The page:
The RI.PLA.ID. research project is divided into various phases. It is based on the processing via catalytic pyrolysis of non-convertible plastic materials coming from industrial processing waste.
The production cycle is operated through a plant capable of processing 5,000 tonnes of material per year (equal to over 600 kg/h) to generate approx. 5 million liters of fuel (approx. 76% of liquid fuel + 19% of process gas + 5% carbon char).
ENERGY CONSUMPTION VALUES
The mean energy consumption of the plant in converting 100 kg of plastic equals 95 KWh, as follows:
The plant consumes approx. 0.22 kg of diesel-equivalent fuel for the production of the electric power required to function (auto-consumption) for every kg of oil produced, thereby ensuring good energy performance.
The Secondary Raw Material used to feed the process is obtained according to severe specifications imposed to define the conformity characteristics in compliance with the regulations in force. The materials compatible with this technology are plastic materials featuring a very low apparent density, that may fall into various product categories and come in various forms.
cables, detergent flasks, milk bottles, fuel tanks, furniture, gas and water pipes, bottle stoppers, etc.
basins, food containers, computer parts, packaging, etc.
packaging film and membranes, CD cases, gas and water pipes, cable sheaths, etc.
packaging, insulating panels, food containers, etc.
According to the physical state of the plastic material, in order to achieve a homogeneity suitable to ensure continuous feeding to the subsequent processing steps, diversified pre-treatment is required. In the following step the plastic materials are mixed with a catalyzer and dosed to feed the next operating machines (extruders) in which the plastic is heated to a viscous state.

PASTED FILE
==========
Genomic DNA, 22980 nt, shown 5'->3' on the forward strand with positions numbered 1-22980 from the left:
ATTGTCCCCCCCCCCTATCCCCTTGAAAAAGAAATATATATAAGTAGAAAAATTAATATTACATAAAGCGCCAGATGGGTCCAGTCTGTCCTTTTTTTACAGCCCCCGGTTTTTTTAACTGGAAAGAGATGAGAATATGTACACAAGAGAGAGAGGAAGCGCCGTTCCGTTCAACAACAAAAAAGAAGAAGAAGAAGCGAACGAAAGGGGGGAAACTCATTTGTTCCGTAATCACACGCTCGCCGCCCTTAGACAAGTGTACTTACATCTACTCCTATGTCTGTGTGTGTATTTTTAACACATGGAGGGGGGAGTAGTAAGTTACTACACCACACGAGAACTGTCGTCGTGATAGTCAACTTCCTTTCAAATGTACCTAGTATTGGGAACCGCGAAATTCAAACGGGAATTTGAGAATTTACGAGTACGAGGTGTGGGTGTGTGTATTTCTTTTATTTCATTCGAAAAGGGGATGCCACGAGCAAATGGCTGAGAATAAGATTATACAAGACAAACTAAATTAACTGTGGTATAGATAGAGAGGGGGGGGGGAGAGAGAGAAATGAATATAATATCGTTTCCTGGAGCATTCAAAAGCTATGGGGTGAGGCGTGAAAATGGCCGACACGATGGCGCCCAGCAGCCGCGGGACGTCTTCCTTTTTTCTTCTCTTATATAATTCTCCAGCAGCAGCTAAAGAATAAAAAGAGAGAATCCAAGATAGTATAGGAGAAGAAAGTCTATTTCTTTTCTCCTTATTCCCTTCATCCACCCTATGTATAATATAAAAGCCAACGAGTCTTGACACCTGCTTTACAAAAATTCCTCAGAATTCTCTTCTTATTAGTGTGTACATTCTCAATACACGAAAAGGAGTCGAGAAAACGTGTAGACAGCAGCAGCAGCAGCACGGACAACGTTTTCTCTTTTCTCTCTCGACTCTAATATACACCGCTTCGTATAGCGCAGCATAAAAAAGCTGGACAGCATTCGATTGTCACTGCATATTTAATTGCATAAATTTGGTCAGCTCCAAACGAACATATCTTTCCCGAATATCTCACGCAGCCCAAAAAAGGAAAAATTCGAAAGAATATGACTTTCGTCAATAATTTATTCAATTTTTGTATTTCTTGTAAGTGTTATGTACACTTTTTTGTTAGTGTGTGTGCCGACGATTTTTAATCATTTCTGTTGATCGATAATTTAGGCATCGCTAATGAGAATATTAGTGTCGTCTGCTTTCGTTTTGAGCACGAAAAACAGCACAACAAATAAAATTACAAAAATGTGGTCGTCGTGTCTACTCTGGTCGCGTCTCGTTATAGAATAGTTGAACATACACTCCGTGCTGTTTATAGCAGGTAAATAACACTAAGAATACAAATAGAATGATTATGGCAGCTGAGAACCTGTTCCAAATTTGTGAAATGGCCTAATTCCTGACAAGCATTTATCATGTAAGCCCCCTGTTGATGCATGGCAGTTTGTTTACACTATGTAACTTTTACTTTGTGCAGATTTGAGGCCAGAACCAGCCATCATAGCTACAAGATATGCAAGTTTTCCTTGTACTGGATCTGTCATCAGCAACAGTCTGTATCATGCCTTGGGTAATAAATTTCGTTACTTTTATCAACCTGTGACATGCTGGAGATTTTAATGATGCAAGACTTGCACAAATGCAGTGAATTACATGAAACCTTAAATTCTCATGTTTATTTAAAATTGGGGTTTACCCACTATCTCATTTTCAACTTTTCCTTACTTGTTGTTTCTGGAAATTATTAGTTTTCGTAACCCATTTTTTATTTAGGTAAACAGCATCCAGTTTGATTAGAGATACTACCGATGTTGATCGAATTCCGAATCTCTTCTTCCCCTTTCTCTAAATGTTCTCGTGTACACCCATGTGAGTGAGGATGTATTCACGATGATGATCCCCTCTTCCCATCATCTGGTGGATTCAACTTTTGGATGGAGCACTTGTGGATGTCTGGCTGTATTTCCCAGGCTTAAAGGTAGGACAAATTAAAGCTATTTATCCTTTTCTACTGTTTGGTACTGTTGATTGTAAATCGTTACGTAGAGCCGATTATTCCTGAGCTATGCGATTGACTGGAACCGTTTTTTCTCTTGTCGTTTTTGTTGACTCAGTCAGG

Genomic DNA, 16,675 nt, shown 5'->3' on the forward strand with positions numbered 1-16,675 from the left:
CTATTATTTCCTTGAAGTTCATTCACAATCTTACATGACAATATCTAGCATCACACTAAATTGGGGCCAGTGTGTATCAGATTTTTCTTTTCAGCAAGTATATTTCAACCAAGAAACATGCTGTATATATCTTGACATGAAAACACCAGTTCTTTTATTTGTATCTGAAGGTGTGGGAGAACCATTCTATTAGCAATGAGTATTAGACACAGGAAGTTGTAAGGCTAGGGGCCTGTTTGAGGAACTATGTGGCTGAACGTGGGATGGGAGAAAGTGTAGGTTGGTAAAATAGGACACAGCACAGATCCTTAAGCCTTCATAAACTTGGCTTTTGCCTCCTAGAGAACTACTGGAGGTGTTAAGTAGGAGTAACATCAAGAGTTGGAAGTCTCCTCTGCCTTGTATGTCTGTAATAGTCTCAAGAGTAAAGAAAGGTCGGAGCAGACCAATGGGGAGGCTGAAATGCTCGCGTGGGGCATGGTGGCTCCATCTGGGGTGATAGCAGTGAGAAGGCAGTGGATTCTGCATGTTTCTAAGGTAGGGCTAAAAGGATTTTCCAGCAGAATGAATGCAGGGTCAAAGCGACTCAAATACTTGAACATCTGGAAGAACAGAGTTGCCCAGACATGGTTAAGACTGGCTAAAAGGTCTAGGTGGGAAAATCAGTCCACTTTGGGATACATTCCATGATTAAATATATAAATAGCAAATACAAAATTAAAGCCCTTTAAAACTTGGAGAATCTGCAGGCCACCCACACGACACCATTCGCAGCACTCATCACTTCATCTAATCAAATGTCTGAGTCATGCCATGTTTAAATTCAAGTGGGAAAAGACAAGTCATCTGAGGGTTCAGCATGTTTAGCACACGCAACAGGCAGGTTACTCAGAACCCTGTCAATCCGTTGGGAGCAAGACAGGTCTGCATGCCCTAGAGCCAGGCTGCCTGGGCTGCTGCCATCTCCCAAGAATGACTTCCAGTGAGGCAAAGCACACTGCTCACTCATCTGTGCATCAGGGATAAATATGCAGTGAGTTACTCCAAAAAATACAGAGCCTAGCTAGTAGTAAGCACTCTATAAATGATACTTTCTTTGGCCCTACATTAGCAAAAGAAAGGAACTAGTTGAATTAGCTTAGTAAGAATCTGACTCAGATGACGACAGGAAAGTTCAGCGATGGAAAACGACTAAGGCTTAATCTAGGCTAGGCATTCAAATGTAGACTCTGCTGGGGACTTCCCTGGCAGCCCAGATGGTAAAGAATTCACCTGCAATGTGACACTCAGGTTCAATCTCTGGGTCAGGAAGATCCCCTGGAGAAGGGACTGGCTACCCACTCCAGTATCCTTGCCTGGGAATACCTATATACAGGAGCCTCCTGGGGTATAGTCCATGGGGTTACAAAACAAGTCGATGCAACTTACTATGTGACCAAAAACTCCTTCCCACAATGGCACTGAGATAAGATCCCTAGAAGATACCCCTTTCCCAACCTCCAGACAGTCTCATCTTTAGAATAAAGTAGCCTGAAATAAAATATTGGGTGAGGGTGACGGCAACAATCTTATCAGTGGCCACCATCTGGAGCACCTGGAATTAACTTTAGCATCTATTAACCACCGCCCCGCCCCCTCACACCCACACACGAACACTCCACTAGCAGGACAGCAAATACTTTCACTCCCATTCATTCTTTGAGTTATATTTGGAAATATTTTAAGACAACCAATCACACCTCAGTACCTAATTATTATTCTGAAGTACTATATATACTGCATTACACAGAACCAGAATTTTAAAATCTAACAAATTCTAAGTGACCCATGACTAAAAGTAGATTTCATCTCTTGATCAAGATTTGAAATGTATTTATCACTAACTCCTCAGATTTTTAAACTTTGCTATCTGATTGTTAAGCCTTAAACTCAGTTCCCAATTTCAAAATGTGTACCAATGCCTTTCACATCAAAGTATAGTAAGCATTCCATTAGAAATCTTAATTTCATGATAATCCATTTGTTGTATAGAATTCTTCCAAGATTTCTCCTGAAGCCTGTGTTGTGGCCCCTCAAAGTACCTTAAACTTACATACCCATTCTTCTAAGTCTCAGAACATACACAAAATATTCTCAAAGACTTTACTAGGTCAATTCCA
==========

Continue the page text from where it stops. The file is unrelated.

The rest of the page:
This step is followed by cracking in a reaction tower where the temperature of the plastic mixture is further increased until hydrocarbon vapour is generated. The vapour is condensed by passing through a series of condensers and separators to become the so-called ‘diesel-like’ end product. The fuel is then sent to an intermediate tank where quality and quantity testing is performed, and then pumped into the final storage tanks. The non-condensable gases are sent to a recovery system to produce electricity and heat, both of which are directly used in the process.
The RI.PLA.ID. project is not solely a way of using plastics that would otherwise accumulate in landfills, thereby generating environmental pollution problems and disposal expenses, but also allows to produce excellent quality and sulphur-free liquid fuel.
The plant allows to convert the problem of disposal of plastic materials and plastic processing by-products into an opportunity of significant environmental value and considerable cost saving.
The macro-economic indicators relating to RI.PLA.ID. point to an extremely attractive investment featuring a very short payback period and a considerable rate of return.
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